On August 8, 2018, I attended The #FlipMyFunnel B2B Sales and Marketing Conference on Account-based Marketing (ABM). The theme this year is ‘Humanizing B2B’. I’ve been to my share of work-related conferences, and always enjoy them. I come home with a notebook filled with notes, scribbles, ideas, questions, and a fresh batch of new people to follow on Twitter and some new LinkedIn connections.
This conference was a bit different for me. I’m new* to the ABM (ABE? ABx? AB?) game, so I was hoping to get a broad overview, learn who some of the practitioners are, and walk away with some specific tactics I could go implement. I batted thee for three!
Kicking It Off: Using Authenticity to Define ABM
SangramVajre (@sangramvajre) keynoted the morning session, helping us focus on a word: authenticity. He reminded us that even though we have the tools to scale, it doesn’t mean that we dehumanize the approach to marketing. This reminds me of one of my early favorite blogs back in the day, Scalable Intimacy, by Mike Troiano. (@MikeTrap) The URL now redirects to his Medium page. And Sangram pushed forth a (perhaps uncomfortable) notion: In B2B, the value of Marketing is defined by Sales.
This left me thinking a little bit all day.
— Alan Belniak (@abelniak) August 8, 2018
Walking The ABM Walk
The next session I attended from Lindsay Becker (@Lindsay_JBecker) and Lisa DeDonato from LogMeIn. They shared their “not perfect, not done, but working” approach to implementing ABM. What I liked was that it was real (or, authentic?): they weren’t on a pedestal, proselytizing. In fact, they even took a step back from their initial implementation to re-group and give it a second go.
Catina Martinez shared her company’s journey with ABM, and even gave us some great nuggets in the slides (below). What I like about this is that it’s a classic nurture path/journey, but it’s the human approach to ABM. There’s a specific element related to the targeted people in the targeted accounts.
Marketing Trends (as defined by LinkedIn) That Can Relate to ABM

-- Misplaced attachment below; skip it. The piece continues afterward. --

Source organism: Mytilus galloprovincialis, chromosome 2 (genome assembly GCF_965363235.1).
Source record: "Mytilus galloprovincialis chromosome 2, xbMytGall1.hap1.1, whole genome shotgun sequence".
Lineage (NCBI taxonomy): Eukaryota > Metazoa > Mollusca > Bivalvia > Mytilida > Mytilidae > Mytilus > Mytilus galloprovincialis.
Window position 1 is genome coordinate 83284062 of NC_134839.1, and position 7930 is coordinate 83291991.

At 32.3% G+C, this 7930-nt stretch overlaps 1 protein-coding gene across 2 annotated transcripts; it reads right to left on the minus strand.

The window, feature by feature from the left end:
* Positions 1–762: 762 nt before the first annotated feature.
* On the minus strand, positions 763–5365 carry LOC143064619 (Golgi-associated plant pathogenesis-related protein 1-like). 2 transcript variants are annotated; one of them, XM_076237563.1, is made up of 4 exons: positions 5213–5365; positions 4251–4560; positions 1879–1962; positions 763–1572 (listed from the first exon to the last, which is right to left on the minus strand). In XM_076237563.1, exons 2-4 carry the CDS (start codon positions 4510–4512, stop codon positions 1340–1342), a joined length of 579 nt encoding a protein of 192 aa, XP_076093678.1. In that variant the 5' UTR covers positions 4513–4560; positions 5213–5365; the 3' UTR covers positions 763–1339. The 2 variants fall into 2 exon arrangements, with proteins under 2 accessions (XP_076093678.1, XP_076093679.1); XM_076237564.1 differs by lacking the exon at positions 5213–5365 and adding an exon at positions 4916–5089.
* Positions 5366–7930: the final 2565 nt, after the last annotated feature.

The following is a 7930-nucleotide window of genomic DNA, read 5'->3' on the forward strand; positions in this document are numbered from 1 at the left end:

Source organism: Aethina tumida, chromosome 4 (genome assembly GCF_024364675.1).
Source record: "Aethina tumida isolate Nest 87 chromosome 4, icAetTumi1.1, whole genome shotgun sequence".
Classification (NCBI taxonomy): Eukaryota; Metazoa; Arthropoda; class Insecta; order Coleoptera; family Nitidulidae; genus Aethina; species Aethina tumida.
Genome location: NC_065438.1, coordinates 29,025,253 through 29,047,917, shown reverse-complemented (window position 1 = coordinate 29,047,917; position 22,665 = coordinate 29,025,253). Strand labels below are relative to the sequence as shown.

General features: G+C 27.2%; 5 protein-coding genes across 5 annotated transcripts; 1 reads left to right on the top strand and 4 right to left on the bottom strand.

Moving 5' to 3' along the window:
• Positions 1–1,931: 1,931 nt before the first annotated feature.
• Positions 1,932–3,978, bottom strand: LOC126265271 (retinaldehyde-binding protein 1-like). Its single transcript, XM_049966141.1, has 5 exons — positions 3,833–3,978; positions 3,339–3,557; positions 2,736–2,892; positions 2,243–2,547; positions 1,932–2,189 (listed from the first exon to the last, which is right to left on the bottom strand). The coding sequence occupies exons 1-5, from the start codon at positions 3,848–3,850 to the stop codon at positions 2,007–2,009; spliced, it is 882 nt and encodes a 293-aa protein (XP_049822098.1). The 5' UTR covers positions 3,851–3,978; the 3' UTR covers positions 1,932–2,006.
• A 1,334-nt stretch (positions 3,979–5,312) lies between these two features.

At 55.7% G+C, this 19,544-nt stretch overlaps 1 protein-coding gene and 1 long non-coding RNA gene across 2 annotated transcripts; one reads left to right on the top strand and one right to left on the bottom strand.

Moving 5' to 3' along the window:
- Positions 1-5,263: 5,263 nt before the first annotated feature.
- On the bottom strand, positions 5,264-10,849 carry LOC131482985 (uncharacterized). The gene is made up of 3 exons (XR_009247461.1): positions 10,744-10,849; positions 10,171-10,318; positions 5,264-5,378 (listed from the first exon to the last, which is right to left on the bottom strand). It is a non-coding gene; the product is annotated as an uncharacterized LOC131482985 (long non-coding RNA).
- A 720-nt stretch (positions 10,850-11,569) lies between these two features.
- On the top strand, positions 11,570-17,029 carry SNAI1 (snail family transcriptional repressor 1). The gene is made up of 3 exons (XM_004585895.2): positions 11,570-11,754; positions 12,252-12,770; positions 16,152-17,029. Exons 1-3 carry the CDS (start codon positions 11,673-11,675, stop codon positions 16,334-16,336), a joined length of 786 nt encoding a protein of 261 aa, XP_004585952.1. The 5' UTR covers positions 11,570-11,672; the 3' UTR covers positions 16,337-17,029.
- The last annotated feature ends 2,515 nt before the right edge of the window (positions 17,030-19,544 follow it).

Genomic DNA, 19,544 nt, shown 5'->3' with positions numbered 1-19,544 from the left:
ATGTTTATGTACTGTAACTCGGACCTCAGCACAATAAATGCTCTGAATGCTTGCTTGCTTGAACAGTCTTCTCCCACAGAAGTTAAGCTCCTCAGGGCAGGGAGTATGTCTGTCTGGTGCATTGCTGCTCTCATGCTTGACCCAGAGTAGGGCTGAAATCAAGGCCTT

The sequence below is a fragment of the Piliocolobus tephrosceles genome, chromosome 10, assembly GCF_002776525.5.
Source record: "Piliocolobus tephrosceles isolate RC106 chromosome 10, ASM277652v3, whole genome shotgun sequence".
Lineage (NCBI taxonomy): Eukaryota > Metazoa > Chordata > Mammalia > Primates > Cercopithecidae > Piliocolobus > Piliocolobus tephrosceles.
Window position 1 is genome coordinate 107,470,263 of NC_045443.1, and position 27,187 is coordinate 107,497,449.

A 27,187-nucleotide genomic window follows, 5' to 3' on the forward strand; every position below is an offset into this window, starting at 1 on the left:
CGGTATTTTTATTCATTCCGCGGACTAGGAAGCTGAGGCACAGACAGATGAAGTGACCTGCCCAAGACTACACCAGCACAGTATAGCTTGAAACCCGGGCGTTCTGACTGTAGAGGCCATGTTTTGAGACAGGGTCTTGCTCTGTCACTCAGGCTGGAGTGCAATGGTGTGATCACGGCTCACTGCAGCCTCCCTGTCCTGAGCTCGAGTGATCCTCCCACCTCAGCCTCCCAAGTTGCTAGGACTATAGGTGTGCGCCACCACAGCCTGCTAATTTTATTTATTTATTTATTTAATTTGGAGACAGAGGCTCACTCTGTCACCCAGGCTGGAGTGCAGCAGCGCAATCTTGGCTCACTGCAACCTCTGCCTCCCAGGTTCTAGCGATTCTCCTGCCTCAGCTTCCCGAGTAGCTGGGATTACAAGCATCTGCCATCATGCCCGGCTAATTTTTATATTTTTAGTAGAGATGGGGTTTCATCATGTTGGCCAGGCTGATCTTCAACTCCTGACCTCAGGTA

Next up, Peter Weinberg (with a stand-out LinkedIn profile description, I must say) shared four trends that he (they) see at LinkedIn as it relates to the ABM space. I was skeptical of this presentation, because I thought it was going to be a sales pitch, and I thought it was going to be a re-hash of data we all knew. I was delighted to be wrong on both accounts.
Peter shared some really insightful … insights … with the crowd. He talked about the free (read: not a pitch) LinkedIn pixel companies can use on their site to validate if the personas they are targeting are indeed the ones they are reaching. He talked about hyper-personalization, and gave an excellent Netflix example (likely not the one you are thinking, if you think, ‘Oh, I know they have an algorithm.’). Next, he talked about how creating ads (ok, so kind of a pitch) directly correlates to content visibility and consumption. And he spoke about this in two ways: through signaling, and through an AI-driven tool to ‘de-construct’ your eBook (as en example) to create thousands (yes, thousands) of ads in a mere 10 seconds.
Finally, he closed with a point I’ve been shouting for a long time – it was great for me personally to see LinkedIn validate this: don’t just target the CxO or VP of __ in an organization. Individual contributors play a far greater role in the purchase decision of technology. They might not sign the check, but they often are the ones bringing ideas to senior managers, and are part and parcel in the decision process.
Marketo’s Not-So-Secret ABM (and LBM?) Secrets